Story: Red Cross and service partners provide one stop shopping for clients at Multi-Agency Resource Center in Ft. Collins

July 11, 2012

 This story is written by Red Cross worker Chuck Bennett.

Since the wildfires started forcing evacuations and destroying homes in Northern Colorado on June 9th, the American Red Cross has been busy helping those in need.   Shelters were set up in Estes Park, Laporte, and Loveland.  Once it was deemed safe to return to the fire zones, Red Cross Mobile Response Vehicles delivered a large amount of cleanup supplies, water, and snacks directly to the area.  Mental Health workers and Medical staff went out in the field to deliver support and advice.  Red Cross Client Services provided outreach and continues to evaluate the individual needs of each family that requests assistance.

Clients affected by the wildfires in Northern Colorado currently can go to the Multi-Agency Resource Center (MARC) at235 E. Foothills Parkway, Ft. Collins.  There, they can seek assistance from the American Red Cross and many partner agencies including Adventist Community Services, Southern Baptist Disaster Relief, Samaritan’s Purse, Lions Club,Timberline Church & the Fort Collins Church Network.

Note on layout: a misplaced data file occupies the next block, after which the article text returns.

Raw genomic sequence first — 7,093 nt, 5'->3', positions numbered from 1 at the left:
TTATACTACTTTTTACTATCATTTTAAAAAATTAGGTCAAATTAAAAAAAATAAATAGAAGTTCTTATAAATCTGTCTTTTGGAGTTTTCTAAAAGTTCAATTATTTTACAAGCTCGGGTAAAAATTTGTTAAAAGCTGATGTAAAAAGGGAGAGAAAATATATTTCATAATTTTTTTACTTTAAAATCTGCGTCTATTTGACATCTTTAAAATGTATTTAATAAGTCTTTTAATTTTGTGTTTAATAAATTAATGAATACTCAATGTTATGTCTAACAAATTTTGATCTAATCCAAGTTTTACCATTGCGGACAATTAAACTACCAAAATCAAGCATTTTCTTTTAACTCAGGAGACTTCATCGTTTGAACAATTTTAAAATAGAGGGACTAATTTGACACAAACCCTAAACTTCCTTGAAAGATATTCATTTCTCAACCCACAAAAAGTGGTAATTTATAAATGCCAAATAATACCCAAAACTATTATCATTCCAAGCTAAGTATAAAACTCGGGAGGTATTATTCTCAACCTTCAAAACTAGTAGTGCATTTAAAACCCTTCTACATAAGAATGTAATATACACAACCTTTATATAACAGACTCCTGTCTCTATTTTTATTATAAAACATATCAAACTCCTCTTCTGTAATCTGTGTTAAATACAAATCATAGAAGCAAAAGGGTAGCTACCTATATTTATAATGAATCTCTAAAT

First a person affected by the disaster must register with the Red Cross.   Then, they can browse through a huge selection of donated items such as furniture, clothing, and dishes.  They can also request direct assistance with cleanup efforts including ash sifting and removal at their home site, housing needs, safety and wellness information, and a huge variety of other immediate disaster needs.   All these services are provided free of charge to those affected by the Colorado wildfires.